MINI JCW Paceman review
The John Cooper Works Paceman is the most expensive MINI ever. But it’s not the best…
Following its MINI Hatch, Convertible, Clubman, Roadster, Coupe and Countryman models, MINI has added a flagship John Cooper Works Paceman to its range. It has the honour of becoming the most expensive MINI money can buy, at just under £30,000, and is powered by the familiar 215bhp 1.6-litre four-cylinder turbo engine that is used in other JCW MINI models. Like the JCW Countryman, MINI’s ALL4 four-wheel-drive system is standard. Choosing rivals for the JCW Paceman is tricky, thanks to its unique mix of SUV and hot hatch credentials, but if you go for a performance SUV, the smaller and cheaper Nissan Juke Nismo is an alternative, while the three-door Volkswagen Golf GTI offers more power, classier looks and undercuts the JCW Paceman on price.
Our choice: JCW Paceman 3dr
Like it or loathe it, the MINI JCW Paceman certainly makes a style statement. Similar to the JCW Countryman at the front with its aggressive front bumper, the Paceman’s three-door coupe-esque shape certainly makes the car stand out more than the Countryman. The Paceman is particularly extrovert if you buy the car in a dark colour and opt for MINI John Cooper Work’s signature Chili Red paint for the roof and door mirror caps. Nine exterior colours are available, while 18-inch alloys are fitted as standard – although 19-inch two-tone ‘Crusher’ rims are optional. Inside, the design is familiar to those who have driven a MINI before, although the door mirror and electric window switches are now on the doors rather than in the centre console. The over-sized central speedo was a novelty when the ‘new’ MINI hatch arrived in 2001, but seems a bit overdone now.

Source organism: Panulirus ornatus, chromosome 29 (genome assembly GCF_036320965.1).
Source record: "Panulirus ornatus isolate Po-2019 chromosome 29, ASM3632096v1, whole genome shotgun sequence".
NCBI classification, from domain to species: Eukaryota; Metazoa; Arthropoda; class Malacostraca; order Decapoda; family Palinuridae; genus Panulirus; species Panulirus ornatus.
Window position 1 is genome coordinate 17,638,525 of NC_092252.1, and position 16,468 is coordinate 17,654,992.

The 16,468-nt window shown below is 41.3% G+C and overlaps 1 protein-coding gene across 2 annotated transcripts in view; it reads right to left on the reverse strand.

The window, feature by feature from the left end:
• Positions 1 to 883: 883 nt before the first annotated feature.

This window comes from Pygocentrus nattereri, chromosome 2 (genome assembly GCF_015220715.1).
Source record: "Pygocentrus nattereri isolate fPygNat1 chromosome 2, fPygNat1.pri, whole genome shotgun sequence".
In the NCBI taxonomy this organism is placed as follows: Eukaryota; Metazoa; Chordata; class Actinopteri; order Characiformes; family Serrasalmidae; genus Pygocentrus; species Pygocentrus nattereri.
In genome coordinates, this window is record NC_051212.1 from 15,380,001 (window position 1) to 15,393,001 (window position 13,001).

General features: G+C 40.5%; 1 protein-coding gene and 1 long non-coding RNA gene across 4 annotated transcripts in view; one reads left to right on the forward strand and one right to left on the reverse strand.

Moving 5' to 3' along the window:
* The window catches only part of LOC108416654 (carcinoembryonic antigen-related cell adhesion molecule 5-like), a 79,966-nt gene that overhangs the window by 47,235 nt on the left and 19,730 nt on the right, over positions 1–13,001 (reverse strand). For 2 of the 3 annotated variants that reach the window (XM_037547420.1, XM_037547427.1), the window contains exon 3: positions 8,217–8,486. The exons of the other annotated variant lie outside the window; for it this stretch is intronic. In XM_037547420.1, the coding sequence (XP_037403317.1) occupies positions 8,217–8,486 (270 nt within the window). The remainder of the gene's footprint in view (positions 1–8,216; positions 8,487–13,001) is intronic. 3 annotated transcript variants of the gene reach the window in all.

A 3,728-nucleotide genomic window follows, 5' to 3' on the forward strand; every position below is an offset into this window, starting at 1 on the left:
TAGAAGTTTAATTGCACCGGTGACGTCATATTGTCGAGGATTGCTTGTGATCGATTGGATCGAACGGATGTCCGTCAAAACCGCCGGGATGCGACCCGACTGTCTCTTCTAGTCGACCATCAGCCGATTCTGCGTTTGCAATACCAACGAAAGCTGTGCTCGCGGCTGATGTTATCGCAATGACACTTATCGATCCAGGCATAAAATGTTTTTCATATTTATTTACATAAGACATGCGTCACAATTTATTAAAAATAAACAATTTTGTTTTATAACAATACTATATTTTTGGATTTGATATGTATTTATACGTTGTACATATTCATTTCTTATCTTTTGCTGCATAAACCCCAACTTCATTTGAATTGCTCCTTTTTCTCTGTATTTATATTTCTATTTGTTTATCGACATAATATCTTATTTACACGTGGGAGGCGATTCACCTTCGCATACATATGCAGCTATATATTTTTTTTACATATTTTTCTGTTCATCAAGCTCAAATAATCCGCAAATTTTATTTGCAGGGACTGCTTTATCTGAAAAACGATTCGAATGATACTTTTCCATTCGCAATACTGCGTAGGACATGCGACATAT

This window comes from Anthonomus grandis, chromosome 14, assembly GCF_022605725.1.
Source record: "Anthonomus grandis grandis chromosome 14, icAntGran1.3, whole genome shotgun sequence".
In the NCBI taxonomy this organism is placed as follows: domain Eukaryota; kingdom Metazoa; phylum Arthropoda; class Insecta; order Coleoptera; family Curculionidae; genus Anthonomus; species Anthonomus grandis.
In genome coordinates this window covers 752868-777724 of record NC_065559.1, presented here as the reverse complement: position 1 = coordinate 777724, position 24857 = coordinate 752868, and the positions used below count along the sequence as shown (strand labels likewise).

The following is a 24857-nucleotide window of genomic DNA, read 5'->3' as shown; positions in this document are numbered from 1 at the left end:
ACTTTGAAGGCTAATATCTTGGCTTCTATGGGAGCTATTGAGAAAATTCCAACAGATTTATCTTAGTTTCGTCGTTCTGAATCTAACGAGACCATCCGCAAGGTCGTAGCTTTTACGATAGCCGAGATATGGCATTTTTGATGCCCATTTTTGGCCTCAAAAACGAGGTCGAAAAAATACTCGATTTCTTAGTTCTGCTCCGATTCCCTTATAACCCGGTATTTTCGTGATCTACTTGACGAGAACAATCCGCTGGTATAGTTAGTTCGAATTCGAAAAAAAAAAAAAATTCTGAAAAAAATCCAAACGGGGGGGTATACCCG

As the flagship for the whole MINI range, the JCW Paceman should be better to drive. The 215bhp 1.6-litre engine sounds good, but the Paceman doesn’t sprint off the line with the verve the claimed 0-62mph time of 6.9 seconds would suggest – the added grip of the four-wheel-drive system is counteracted by the car’s 1,400kg weight. The sports seats aren’t supportive enough in the bends, and that’s a shame as the grip produced mid-corner is impressive. Two driving modes are available – Normal and Sport – and the latter makes the steering heavier, the throttle respond faster and provokes a sweet pop and burble when you step off the accelerator. However, as well as getting heavier, the steering loses its feel and becomes too artificial. The uprated brakes are excellent, with good pedal feel and stopping power, while grip is so good with the traction control on, that the extra Sport mode for the DSC isn’t really needed unless you venture on to a track.
The MINI JCW Paceman is built using the same underpinnings as the Countryman, although all Paceman models feature special sports suspension that lowers the car by 10mm more than the five-door model. Both the Countryman and Paceman are built under contract for MINI by established firm Magna Steyr. The JCW Paceman also uses the BMW-PSA-developed 1.6-litre engine, gearboxes and BMW-sourced four-wheel-drive system that have been used in other MINI and BMW products for some time now, so reliability shouldn’t be an issue. There are some scratchy, hard plastics dotted around the interior, though, which is disappointing given the car’s price.
The MINI JCW Paceman offers a surprisingly large, two-level boot that's accessed via a large tailgate. The boot offers 330 litres of space, which can be boosted to 1,080 litres by lowering the rear seat backs. However, the JCW Paceman is a four-seater only. The two individual rear seats are easy to access but head and knee space aren’t great for taller passengers. The centre rail between the seats is neat, though, allowing you to add cup or sunglasses holders which clip and slide between the seats. The interior comes in black as standard, including the anthracite headlining, which can make the car a bit gloomy inside.
The MINI’s relatively small engine and fuel-saving kit like stop-start, brake energy regeneration and a rather conservative gear shift indicator when you drive in normal mode, help it return decent fuel economy of 38.2mpg and emit 172g/km of CO2. However, as with all performance cars, the Paceman’s fuel economy takes a hit when you make the most of the engine’s performance. But while running costs should be reasonable, the big problem with the Paceman is its price – it’s almost £6,000 more than the Paceman Cooper S with four-wheel drive. It's also undercut by the VW Golf GTI and costs almost as much as the superb BMW M135i. That’s an awful lot to pay for a car that looks a bit different to the norm.